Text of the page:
Tuesday, 1 August 2017

Smugglers & Scones: Volume 1 (Moorehaven Mysteries)

Hey, it’s Heather here! Today I’m doing an honest review for Scones and Smugglers, a murder-mystery novel, hope you all enjoy.


Author: Morgan C. Talbot
Published: January 2017
Publisher: Red Adept Publishing
Length: 222 pages
Genre: Mystery, Detective Fiction

Brief description (from Amazon)

Pippa Winterbourne runs Moorehaven, the Oregon Coast’s quirkiest bed-and-breakfast and former home of world-famous mystery writer A. Raymond Moore. Guests come there to write their own crime novels. When a real-life murder takes a local’s life and washes a handsome boat pilot into her arms, Pippa is yanked into a deadly plot of her own. A tangle of secrets crashes past into present, and Pippa must uncover clues dating back to Seacrest’s Prohibition days, including a secret Moore himself hid from the world. Juggling her book-writing guests, small-town intrigues, secret club agendas, and a possibly fatal attraction, Pippa must sort fact from fiction to know who to trust before a desperate killer claims a final revenge nearly a century in the making.
Hey, it’s Heather here! Today I’m doing an honest review for Scones and Smugglers, a murder-mystery novel, hope you all enjoy.


Scones, friendship and a murder mystery, what more could anyone want in a book! The plot was good; from learning about Pippa’s usual day working at the bed and breakfast, to the murder solving bits, it was a nice measure of fun and serious stuff. I really liked how the history of the people and the town linked into the story – and no, I did not guess who the culprit was, so the last few chapters were quite a surprise for me. Writing style throughout was friendly with nice splashes of description and humour every now and then. I especially liked the references to Hermione’s patronus and Doctor Who. Each chapter begins with a Raymond Moore quote – the fictitious mystery writer who the bed and breakfast used to home – which was a charming touch. I was also pleased with the sensitive way depression and suicide was mentioned, showing that despite Pippa being mostly recovered now, the suicide of her roommate still impacted her massively.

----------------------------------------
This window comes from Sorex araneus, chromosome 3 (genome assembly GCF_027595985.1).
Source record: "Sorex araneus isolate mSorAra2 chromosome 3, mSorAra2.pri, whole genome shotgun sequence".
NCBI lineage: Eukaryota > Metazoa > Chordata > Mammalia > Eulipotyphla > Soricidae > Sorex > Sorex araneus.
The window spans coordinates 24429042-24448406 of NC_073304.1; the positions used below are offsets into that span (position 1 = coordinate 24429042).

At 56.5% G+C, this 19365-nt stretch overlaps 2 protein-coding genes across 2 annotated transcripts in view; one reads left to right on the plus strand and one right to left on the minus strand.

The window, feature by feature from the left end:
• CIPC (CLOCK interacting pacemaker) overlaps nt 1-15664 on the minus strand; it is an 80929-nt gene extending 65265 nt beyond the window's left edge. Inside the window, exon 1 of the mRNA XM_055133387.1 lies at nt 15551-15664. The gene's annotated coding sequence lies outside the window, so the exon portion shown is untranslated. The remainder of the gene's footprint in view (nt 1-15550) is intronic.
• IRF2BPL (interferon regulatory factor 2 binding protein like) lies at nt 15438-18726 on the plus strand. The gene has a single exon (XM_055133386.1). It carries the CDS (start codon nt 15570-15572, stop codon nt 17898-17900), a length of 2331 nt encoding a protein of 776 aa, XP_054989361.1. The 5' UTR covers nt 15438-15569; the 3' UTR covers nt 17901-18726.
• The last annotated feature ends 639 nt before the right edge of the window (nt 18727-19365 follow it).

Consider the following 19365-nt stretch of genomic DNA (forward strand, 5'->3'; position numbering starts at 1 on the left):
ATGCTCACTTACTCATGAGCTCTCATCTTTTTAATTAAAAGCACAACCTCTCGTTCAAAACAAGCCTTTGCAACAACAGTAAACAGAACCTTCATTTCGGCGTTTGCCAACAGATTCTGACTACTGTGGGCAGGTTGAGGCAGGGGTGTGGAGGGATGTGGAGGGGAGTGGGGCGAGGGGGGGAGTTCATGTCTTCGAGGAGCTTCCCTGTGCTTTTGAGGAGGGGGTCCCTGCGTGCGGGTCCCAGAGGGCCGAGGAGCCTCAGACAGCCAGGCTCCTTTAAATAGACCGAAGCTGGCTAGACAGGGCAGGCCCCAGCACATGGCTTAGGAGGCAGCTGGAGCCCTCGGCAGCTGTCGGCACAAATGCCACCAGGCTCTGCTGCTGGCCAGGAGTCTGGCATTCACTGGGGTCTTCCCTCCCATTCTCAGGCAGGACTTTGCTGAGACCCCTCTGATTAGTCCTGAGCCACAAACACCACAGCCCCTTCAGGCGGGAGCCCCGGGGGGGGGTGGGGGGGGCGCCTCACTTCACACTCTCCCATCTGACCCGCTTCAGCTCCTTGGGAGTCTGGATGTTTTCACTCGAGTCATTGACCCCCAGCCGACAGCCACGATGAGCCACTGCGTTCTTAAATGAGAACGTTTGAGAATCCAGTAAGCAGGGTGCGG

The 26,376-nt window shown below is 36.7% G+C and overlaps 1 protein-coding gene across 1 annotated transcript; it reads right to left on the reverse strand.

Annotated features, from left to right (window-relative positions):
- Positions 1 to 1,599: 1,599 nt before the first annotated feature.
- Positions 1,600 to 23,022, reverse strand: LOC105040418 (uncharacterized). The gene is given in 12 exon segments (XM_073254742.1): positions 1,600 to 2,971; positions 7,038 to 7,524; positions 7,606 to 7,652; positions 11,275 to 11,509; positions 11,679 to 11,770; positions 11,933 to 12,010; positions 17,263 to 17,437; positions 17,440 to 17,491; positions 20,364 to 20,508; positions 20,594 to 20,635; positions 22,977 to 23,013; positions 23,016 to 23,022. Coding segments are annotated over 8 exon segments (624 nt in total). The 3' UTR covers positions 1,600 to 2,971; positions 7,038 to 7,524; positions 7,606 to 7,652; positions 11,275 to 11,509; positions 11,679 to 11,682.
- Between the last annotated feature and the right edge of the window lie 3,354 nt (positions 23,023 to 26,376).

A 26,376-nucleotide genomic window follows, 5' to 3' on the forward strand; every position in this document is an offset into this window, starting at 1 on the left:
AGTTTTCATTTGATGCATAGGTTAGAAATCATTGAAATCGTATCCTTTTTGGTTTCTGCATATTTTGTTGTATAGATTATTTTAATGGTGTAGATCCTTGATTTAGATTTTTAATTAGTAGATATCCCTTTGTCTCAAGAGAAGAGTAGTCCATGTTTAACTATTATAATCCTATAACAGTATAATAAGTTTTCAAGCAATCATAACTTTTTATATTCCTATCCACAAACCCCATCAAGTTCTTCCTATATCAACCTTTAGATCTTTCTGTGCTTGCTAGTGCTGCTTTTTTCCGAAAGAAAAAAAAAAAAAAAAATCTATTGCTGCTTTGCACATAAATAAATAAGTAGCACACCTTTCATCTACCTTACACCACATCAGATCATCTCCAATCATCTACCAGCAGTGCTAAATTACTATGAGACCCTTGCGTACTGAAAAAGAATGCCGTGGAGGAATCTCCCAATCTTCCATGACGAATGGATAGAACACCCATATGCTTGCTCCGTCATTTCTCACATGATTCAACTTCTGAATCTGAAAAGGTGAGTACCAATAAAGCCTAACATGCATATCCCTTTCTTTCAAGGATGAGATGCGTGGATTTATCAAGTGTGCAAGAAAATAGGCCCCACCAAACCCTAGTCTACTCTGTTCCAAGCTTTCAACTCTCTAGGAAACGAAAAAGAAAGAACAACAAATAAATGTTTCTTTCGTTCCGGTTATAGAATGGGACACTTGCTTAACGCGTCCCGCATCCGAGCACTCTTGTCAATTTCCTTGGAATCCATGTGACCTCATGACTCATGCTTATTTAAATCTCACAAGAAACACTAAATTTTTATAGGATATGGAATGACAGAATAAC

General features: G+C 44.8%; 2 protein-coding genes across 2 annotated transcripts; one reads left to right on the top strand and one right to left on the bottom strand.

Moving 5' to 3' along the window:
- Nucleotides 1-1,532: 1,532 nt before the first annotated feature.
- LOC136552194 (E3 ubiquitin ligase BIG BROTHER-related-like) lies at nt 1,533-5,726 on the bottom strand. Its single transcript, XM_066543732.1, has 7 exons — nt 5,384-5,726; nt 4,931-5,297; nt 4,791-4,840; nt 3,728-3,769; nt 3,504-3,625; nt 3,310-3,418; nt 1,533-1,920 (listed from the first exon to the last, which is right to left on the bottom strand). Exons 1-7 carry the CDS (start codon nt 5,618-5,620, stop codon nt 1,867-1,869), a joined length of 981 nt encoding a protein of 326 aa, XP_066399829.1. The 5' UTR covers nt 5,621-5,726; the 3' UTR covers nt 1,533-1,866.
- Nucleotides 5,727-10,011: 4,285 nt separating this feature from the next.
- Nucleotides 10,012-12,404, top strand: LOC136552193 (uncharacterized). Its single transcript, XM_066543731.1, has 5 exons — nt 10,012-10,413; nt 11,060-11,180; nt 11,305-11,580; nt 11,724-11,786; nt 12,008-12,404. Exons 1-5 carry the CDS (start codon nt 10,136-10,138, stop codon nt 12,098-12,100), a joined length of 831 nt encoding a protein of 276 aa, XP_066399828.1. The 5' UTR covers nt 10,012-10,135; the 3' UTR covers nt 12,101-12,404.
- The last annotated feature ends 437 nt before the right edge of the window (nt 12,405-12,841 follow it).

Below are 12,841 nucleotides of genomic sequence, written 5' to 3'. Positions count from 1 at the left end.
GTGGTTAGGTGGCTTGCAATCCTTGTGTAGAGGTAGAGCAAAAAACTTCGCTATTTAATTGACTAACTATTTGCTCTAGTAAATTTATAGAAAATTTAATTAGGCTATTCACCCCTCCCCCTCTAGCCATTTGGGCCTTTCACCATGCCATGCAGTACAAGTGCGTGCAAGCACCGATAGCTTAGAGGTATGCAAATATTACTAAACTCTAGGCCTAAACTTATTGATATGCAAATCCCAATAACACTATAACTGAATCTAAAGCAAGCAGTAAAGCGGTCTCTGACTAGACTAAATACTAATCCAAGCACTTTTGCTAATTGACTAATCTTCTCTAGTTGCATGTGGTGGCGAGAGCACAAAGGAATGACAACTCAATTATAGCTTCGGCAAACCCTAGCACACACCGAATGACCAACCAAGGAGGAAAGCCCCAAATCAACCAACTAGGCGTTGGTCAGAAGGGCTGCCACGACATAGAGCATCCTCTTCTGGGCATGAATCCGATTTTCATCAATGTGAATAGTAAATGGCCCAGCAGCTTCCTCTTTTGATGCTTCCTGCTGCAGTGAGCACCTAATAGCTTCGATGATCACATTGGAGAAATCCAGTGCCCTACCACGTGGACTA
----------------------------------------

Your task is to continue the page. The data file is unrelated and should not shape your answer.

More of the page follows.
The characterisation was good, Pippa in particular making herself an appealing protagonist with her welcoming and empathetic personality. I loved the scone recipe in the back and will certainly be making a batch later on in the summer, I certainly felt a craving for them as I read. The entire concept of running a bed-and-breakfast solely for authors was wonderful. From their breakfast games to the way they picked up on certain phrases and words, I adored the bunch, and was thoroughly entertained with how their innocent curiosity to research led to some troublesome situations. In fact, the book involves a wealth of lovely characters without getting confusing or too stereotypical at any point. The community itself is really nice to get to know, and I’m sure that we’ll hear back from many of the characters in books to come. There was also a theme of friendship throughout, something very underrated in novels that made the read endearing. I’ve included my favourite quote, and my excuse for giving my besties the pet name scone.

“Scones are the edible version of a lifelong friend. They’re full of amazing things. They can adapt to any circumstance. And they’ll never let you down with some weird kind of cream-filling surprise.”

The only aspect I was less keen on was the romance between Pippa and Lake, which I felt was a little rushed. Detective fiction and romance are always difficult to mingle because the reader is in a constant sense of suspicion about who the murderer could be, therefore making it difficult for the reader to happily anticipate the protagonist growing close with anyone. In Beaton’s Agatha Raisin books, it took a really long time for Agatha and her attractive neighbour James to become a couple, even at that stage their relationship was unsteady, the snooping detective life being hard to balance with life and love. Given that Lake was found at the scene of the murder without any memories of what happened, I’d have been extremely cautious about romancing him, so was rather surprised at how rapidly they got to the kissing stage and did not warm to his character. As the series continues and his character develops, however, I’m sure I’ll like him more; I’m rather hoping for a Tommy and Tuppence styled relationship to divulge.

Many thanks to the author for letting me read this. I'm pretty excited about reading the rest of the series when it comes out. If you’ve read this, let me know your thoughts below (and if you guessed who the killer was, because I could not have been more wrong about my initial prediction)!